The life of a young widowed father with the will to help others with advice and positivity.

Category: Cancer

Everybody has a choice

 

Everybody has a choice.

While Helen was alive and certainly more so since she passed away I have had many people say how bad my story is and how hard it must be. Some would also go on to mention about troubles in their lives and how hard it was/is but also making it obvious that there was no comparison between my troubles and theirs. Well, of course what has happened to me and my family is tragic but I would always be sure to explain to these people that we all have problems in life and they are all relative to us.

When I mean problems though I mean real problems. Not that you have less parking at work so have to walk further or that your fridge has packed up and all the food is ruined. I mean real problems that effect people in their everyday lives. I personally wouldn’t say what has happened to me is worse than someone losing a grandparent. Again, that’s not to say my story isn’t bad but it’s because I don’t think there should be a comparison. Everyone will perceive their own problems in their own way based on their own experiences, emotions and background.

This got me thinking more about the fact that everybody has a choice in life.

I think I need to be clear here when I say everybody has a choice. Their are very extreme circumstances where people don’t have a choice… Kidnapping, murder.. things out of our control. So here I am talking about life for the majority of people living in the world who live their lives in I suppose what is perceived in a normal way.

So everyone has a choice of how to react to the problems they face. A choice to be miserable or happy. I have said before that no one can be happy 100% of the time. I am ever the optimist but life can still get me down. It’s how you choose to deal with those negative emotions. It’s easy to wallow in negativity rather that looking for joy in your life. It’s all so easy to take for granted what we have. I also see people dwelling on things that are out of their control which can lead to some very difficult dark places where you don’t need to be.

As an example I can look at the treatment Helen had for her cancer and dwell on the fact that it didn’t work for her. I could dwell on the fact that we as a human race don’t know enough about Cancer to help people get better. So many what if’s flying around my thoughts. But actually when I play the last 4 years through in my head I think we made all the right decisions based on the information we had at the time. We followed the advice from the people who we trusted and from the information we gathered. I can’t dwell on these what if’s as it will get me no where. I simply have to put it down to bad bloody luck. One day maybe we will find out the reason why people get cancer and will answer some of my questions. I would love to see that day come but I am also sure that when that day comes there will be some other disease that we have to start battling with.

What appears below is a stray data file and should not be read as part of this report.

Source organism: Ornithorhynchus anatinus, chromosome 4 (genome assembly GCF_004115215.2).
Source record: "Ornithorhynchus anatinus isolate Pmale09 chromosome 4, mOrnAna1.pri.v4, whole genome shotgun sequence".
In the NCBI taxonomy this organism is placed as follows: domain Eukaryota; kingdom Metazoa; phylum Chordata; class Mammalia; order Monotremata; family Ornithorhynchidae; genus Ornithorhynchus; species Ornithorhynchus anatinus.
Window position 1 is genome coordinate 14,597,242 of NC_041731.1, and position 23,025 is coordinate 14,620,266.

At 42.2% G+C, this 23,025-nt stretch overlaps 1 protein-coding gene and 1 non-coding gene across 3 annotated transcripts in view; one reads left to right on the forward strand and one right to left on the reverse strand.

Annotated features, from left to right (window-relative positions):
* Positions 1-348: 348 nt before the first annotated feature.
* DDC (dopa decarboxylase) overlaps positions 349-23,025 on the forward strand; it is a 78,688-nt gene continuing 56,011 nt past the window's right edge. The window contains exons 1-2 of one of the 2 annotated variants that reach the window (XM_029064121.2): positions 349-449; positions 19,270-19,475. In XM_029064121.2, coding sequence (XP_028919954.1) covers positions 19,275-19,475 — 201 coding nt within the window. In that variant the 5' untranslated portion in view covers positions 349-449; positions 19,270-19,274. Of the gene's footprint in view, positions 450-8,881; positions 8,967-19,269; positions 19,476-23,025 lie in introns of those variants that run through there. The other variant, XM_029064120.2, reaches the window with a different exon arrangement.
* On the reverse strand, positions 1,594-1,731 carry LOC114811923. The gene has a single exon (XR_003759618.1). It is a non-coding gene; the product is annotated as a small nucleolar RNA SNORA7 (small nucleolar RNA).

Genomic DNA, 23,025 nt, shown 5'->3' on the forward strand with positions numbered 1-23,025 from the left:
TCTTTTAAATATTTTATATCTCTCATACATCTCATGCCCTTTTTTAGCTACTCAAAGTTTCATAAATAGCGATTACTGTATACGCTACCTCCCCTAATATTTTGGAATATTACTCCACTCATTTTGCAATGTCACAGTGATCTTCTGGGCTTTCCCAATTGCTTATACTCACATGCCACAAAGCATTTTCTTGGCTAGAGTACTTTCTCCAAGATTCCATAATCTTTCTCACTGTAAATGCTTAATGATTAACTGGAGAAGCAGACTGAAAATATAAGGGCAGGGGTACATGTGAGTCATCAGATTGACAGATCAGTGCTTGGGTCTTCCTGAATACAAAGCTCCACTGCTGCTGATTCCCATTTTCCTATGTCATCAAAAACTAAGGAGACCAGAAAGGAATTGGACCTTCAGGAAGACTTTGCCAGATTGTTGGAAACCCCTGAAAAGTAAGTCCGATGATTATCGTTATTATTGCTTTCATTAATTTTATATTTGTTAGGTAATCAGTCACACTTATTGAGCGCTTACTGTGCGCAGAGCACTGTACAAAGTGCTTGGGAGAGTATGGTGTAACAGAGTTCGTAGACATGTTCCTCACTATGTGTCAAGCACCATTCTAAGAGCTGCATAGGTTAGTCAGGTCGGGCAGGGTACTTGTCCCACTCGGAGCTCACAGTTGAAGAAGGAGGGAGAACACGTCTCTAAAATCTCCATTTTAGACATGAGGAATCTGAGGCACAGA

I think the below sums it all up perfectly.

An extract from Dr. R Joseph

In considering the multitude of forces that act on human beings—selective pressures over the course of evolution, heredity, genetics, biochemical fluctuations, how our parents raised us, and the cultural biases that we are all subject to—it may well seem that all our behaviour is determined by causal factors set in motion so long ago that we are helpless to alter their course. Certainly order exists in the universe, we are affected by our environment, and forces such as fate, God, or even our astrological sign (if we wish to believe in such things) may exert some influences on our behaviour. Nevertheless, we are not completely at the mercy of forces over which we have absolutely no control. We are still capable of making choices.

its-your-choice

 

6 Months Has Passed

 

6 Months has passed since Helen left us and I honestly do not know where that time has gone although it both feels like yesterday and also a lifetime ago.

I remember my early emotions and thoughts after Helen passed were of me reliving the last few days of her life. It was horrible but in some ways comforting. Maybe this is the start of the grief process to help imprint the events in your memory however painful they may be. I still do this now but it’s more on my terms rather than it being forced on me. I am also able to focus on the times during those last few days when Helen was making us laugh.. Yes you read that right….. Helen was dying with only hours to live and she was still making us laugh. Amazing woman and I know she always had a hope for another tomorrow which kept her going.

WowHelenMikeWedding

 

As the 6 months have passed I can tell that my memories seem to be finding their places in my brain; I guess filling themselves away as life moves on. Certain memories though I can still see as clear as day. That initial diagnosis when the doctor said that C word, the time when Helen and I met with the head paediatrician and were basically told the pregnancy would not work with the treatment. Also the time when the midwife came to check the babies heart beat after Helen’s surgery (my heart stopped as I waited for her response) and the phone call I took from the professor from London to tell me the worst news I have ever heard. And then obviously the hardship of a brand new baby, a toddler and a wife on chemo and certainly the hardship of the last 10 months.